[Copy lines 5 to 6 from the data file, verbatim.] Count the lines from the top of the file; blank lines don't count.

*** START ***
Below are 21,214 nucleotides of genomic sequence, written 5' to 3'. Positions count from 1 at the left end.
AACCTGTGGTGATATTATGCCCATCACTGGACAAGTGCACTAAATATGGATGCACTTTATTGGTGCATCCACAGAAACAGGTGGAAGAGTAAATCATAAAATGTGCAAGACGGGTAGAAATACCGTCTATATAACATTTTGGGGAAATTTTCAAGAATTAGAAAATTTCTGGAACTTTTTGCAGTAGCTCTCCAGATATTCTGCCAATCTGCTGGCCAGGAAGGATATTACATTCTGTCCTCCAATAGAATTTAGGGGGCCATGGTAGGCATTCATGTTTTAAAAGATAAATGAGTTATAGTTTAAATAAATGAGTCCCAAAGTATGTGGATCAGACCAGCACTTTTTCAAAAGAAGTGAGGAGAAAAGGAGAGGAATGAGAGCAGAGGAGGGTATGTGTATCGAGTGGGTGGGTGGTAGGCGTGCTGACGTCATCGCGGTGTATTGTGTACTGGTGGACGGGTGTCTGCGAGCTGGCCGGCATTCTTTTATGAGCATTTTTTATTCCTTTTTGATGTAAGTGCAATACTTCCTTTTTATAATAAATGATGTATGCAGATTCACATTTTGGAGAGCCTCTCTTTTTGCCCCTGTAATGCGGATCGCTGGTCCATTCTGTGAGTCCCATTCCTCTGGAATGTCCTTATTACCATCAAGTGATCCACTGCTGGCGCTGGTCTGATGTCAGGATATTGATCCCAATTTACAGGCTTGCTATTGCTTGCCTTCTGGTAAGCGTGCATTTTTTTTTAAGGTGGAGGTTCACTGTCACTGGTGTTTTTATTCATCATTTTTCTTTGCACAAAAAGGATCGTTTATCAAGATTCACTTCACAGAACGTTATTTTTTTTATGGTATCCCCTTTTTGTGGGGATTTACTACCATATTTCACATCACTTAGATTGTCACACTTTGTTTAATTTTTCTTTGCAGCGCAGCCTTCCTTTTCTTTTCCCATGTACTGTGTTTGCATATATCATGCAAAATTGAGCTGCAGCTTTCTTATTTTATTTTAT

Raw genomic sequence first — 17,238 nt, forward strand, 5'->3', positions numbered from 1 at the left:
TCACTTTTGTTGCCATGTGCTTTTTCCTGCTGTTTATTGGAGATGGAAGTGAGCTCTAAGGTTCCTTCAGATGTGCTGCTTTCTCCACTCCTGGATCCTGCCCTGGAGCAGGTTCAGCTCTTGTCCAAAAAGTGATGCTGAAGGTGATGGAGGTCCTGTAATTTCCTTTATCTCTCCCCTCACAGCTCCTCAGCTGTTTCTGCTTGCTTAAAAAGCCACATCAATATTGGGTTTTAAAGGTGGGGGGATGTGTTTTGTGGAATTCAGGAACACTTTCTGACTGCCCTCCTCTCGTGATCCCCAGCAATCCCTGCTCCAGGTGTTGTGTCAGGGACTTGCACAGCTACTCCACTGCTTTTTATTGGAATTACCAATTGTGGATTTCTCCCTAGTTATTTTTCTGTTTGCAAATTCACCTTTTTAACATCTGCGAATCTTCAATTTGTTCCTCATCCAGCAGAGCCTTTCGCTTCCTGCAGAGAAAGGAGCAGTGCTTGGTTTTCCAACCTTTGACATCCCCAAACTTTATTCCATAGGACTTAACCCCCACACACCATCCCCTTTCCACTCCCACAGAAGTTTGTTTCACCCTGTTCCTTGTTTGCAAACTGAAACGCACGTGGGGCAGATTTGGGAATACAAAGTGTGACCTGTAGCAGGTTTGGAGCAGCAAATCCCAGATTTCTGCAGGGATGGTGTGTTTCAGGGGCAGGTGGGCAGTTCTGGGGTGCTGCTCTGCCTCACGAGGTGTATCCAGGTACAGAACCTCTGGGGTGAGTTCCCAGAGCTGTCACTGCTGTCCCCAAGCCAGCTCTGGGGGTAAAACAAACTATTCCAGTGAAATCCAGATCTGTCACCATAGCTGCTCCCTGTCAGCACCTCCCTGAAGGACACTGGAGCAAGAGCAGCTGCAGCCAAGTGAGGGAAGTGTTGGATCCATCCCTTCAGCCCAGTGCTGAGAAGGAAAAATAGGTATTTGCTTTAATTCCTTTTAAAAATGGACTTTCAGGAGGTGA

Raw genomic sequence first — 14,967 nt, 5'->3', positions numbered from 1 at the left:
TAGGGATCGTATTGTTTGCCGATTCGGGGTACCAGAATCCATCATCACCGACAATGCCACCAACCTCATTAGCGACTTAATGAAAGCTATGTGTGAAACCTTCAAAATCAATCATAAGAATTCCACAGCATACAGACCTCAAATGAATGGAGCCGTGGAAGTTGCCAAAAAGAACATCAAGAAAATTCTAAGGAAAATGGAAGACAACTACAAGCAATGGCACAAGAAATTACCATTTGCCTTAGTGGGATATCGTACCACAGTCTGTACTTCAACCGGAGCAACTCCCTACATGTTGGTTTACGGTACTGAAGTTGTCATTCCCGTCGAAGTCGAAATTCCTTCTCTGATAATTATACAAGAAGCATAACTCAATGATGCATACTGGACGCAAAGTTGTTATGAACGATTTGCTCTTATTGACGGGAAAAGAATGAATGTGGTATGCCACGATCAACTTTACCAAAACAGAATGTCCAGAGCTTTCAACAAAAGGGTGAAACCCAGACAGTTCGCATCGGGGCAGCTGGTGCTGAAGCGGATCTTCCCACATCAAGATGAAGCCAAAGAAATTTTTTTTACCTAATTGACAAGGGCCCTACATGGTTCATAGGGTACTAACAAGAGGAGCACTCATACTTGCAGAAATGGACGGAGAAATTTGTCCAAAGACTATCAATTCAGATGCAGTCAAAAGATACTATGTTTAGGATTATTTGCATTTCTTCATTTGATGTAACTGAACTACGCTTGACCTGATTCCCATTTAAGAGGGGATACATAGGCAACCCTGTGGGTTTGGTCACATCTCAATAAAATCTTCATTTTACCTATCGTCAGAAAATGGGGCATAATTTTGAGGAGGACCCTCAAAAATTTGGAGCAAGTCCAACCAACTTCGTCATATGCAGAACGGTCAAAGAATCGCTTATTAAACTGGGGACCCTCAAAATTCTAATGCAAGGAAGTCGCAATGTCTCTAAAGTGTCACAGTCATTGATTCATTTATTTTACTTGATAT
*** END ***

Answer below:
Raw genomic sequence first — 14,967 nt, 5'->3', positions numbered from 1 at the left:
TAGGGATCGTATTGTTTGCCGATTCGGGGTACCAGAATCCATCATCACCGACAATGCCACCAACCTCATTAGCGACTTAATGAAAGCTATGTGTGAAACCTTCAAAATCAATCATAAGAATTCCACAGCATACAGACCTCAAATGAATGGAGCCGTGGAAGTTGCCAAAAAGAACATCAAGAAAATTCTAAGGAAAATGGAAGACAACTACAAGCAATGGCACAAGAAATTACCATTTGCCTTAGTGGGATATCGTACCACAGTCTGTACTTCAACCGGAGCAACTCCCTACATGTTGGTTTACGGTACTGAAGTTGTCATTCCCGTCGAAGTCGAAATTCCTTCTCTGATAATTATACAAGAAGCATAACTCAATGATGCATACTGGACGCAAAGTTGTTATGAACGATTTGCTCTTATTGACGGGAAAAGAATGAATGTGGTATGCCACGATCAACTTTACCAAAACAGAATGTCCAGAGCTTTCAACAAAAGGGTGAAACCCAGACAGTTCGCATCGGGGCAGCTGGTGCTGAAGCGGATCTTCCCACATCAAGATGAAGCCAAAGAAATTTTTTTTACCTAATTGACAAGGGCCCTACATGGTTCATAGGGTACTAACAAGAGGAGCACTCATACTTGCAGAAATGGACGGAGAAATTTGTCCAAAGACTATCAATTCAGATGCAGTCAAAAGATACTATGTTTAGGATTATTTGCATTTCTTCATTTGATGTAACTGAACTACGCTTGACCTGATTCCCATTTAAGAGGGGATACATAGGCAACCCTGTGGGTTTGGTCACATCTCAATAAAATCTTCATTTTACCTATCGTCAGAAAATGGGGCATAATTTTGAGGAGGACCCTCAAAAATTTGGAGCAAGTCCAACCAACTTCGTCATATGCAGAACGGTCAAAGAATCGCTTATTAAACTGGGGACCCTCAAAATTCTAATGCAAGGAAGTCGCAATGTCTCTAAAGTGTCACAGTCATTGATTCATTTATTTTACTTGATAT